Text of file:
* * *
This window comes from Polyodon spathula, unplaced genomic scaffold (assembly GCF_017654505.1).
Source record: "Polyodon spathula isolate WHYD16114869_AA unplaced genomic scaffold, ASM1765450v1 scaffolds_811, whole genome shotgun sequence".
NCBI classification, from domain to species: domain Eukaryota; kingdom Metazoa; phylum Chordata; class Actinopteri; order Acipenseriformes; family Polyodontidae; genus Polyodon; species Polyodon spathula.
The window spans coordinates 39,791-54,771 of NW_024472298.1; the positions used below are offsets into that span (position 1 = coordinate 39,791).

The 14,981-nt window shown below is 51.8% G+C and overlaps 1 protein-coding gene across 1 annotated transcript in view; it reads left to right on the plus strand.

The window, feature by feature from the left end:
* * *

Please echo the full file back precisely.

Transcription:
This window comes from Polyodon spathula, unplaced genomic scaffold (assembly GCF_017654505.1).
Source record: "Polyodon spathula isolate WHYD16114869_AA unplaced genomic scaffold, ASM1765450v1 scaffolds_811, whole genome shotgun sequence".
NCBI classification, from domain to species: domain Eukaryota; kingdom Metazoa; phylum Chordata; class Actinopteri; order Acipenseriformes; family Polyodontidae; genus Polyodon; species Polyodon spathula.
The window spans coordinates 39,791-54,771 of NW_024472298.1; the positions used below are offsets into that span (position 1 = coordinate 39,791).

The 14,981-nt window shown below is 51.8% G+C and overlaps 1 protein-coding gene across 1 annotated transcript in view; it reads left to right on the plus strand.

The window, feature by feature from the left end: